The major 7th is an important note in modern music. If you sing or hum any recognizable melody, you will undoubtedly pass the major 7th which is the last note in the major scale. It is 1/2 step below the root note.
When we play a harmonica that is in the key of (C) and we are playing in cross harp/2nd position, the 7th note of the scale would fall on the 5 draw. This note on a (C) harp is an F, but in 2nd position key of (G), we need that note to be an F#. Harmonica players for years have struggled with this situation. Although the note is not absolutely necessary in many blues progressions, it is crucial in jazz, country, popular music, and bluegrass. We can find this note on hole 2 draw bent 1/2 step and can also get the pitch on the upper end on hole 9 and a 1/2 step blow bend. However, most want to be able to get the note in the middle octave, as well.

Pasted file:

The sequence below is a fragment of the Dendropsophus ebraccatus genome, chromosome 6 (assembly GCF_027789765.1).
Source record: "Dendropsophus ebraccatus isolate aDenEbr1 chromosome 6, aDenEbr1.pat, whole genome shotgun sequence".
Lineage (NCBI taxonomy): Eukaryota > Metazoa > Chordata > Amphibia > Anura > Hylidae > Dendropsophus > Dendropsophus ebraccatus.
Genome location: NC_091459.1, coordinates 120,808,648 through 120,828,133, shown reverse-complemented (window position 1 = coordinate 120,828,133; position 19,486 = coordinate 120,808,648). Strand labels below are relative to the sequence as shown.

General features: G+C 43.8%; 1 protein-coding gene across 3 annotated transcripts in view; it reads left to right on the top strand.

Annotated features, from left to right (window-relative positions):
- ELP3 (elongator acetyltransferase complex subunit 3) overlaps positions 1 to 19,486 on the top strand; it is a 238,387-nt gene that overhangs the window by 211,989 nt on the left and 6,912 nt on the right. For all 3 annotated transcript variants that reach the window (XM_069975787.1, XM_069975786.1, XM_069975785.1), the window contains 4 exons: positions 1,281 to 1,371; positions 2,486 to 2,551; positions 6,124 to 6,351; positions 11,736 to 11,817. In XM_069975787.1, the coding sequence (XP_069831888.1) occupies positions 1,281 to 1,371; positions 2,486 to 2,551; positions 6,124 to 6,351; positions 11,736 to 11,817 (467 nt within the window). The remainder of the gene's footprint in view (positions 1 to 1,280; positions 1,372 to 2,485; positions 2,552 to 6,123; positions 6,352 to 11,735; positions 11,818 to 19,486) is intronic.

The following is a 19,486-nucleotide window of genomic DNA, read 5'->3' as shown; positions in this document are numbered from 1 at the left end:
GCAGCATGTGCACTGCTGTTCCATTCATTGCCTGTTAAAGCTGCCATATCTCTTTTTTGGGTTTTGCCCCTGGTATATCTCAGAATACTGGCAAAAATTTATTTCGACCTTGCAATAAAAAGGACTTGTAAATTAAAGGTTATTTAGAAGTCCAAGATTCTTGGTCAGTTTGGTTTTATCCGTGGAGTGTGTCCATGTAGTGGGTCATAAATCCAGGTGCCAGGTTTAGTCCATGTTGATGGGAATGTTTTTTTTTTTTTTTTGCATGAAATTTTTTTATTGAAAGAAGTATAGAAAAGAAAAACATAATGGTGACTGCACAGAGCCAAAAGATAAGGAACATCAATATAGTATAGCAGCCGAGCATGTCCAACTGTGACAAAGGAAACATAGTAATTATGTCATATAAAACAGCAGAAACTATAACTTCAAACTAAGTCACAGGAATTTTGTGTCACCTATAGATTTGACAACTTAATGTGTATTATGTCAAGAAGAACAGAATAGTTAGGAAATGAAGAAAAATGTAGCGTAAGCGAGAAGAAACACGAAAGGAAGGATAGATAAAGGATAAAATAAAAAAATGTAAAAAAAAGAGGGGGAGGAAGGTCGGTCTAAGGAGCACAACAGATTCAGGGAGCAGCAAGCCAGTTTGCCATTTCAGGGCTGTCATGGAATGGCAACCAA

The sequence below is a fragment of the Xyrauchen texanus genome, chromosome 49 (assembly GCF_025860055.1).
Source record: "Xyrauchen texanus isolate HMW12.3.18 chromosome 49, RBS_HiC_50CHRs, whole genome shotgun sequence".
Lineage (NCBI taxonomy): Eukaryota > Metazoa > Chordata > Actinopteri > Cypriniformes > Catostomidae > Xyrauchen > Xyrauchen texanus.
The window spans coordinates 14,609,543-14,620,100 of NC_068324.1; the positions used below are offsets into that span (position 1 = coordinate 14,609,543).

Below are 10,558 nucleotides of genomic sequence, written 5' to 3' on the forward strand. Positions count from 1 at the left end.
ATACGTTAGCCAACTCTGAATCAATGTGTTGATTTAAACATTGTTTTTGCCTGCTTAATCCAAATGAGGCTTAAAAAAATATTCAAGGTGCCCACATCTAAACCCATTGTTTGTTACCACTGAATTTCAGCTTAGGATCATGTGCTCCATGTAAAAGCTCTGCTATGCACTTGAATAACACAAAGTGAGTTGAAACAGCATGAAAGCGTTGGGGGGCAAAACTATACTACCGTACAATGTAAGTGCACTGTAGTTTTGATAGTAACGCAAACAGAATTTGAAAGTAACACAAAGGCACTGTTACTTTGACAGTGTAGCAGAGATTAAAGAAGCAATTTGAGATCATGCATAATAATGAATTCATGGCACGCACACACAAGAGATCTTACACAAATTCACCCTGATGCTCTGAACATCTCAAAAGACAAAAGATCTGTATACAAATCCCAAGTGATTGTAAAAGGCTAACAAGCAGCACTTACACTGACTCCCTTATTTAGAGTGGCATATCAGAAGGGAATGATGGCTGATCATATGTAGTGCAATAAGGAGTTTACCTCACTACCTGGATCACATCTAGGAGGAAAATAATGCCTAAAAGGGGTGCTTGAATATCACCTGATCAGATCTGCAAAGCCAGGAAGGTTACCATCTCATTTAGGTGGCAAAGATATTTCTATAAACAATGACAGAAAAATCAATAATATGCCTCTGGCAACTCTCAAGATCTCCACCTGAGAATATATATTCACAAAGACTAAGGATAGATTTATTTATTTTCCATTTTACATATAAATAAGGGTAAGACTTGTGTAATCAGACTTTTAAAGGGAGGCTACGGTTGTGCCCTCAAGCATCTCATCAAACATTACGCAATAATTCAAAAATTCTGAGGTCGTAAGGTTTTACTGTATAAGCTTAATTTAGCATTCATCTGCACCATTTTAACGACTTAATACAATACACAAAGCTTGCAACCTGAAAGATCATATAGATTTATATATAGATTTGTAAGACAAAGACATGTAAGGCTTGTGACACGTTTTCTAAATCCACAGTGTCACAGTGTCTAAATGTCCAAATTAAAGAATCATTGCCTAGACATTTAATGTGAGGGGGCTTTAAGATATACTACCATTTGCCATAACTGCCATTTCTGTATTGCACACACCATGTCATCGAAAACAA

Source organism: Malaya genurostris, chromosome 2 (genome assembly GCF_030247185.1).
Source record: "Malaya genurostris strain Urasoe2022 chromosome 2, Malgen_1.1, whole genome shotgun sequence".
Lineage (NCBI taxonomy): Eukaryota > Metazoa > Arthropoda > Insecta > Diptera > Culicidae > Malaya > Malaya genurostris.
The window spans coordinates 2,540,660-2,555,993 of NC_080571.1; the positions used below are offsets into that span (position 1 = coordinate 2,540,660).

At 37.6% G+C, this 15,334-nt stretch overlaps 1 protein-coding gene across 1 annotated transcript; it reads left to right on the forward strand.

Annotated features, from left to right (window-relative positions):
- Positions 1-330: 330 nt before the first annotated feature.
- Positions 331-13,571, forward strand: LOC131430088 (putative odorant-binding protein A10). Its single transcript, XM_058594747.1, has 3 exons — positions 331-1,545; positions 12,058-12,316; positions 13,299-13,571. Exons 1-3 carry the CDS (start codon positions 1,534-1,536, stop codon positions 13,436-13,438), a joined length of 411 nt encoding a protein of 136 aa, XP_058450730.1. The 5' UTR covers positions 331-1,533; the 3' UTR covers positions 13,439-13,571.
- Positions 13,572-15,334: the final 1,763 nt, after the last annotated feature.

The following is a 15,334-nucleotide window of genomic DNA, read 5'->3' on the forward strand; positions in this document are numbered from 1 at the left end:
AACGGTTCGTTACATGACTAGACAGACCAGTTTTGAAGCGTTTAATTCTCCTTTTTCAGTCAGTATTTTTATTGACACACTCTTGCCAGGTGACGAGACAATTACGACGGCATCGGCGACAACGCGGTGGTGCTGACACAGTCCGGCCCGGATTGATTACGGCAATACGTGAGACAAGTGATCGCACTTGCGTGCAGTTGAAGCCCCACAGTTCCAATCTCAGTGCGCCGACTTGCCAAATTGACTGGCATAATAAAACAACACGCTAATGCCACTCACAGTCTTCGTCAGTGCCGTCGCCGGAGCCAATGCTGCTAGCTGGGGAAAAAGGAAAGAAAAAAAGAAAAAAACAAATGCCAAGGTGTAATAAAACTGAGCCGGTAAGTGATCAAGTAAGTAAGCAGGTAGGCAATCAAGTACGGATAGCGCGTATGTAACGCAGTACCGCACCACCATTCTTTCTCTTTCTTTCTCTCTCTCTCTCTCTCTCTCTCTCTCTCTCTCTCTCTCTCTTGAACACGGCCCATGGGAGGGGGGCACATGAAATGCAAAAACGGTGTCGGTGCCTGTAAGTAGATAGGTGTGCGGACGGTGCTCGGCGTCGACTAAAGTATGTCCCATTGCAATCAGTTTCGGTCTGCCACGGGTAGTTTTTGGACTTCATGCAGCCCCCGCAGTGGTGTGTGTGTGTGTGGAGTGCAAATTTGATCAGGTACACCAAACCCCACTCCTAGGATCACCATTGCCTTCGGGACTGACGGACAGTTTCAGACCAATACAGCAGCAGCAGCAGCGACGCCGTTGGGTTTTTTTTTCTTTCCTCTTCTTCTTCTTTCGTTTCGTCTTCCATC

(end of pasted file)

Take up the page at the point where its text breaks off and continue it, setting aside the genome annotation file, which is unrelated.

The use of an over blow on hole 5 will get us the major 7th. The 5 over blow can be a difficult note to hit, especially on a fast passage. So some players have opted for country tuning which raises the pitch of the 5 draw reed 1/2 step. The half-valved harmonica is another option and allows the player to hit the major 7th pitch as a blow bend on hole 6. Watch the video below for a demonstration of these options. At 16:23 Custom Harmonicas, we enjoy working with players to help them become the best they can be. Sometimes this involves working through their musical challenges. Contact me if I can help you. I sell all Seydel diatonic and chromatic harmonicas and am able to modify your Seydel harmonicas for your playing preference. email@example.com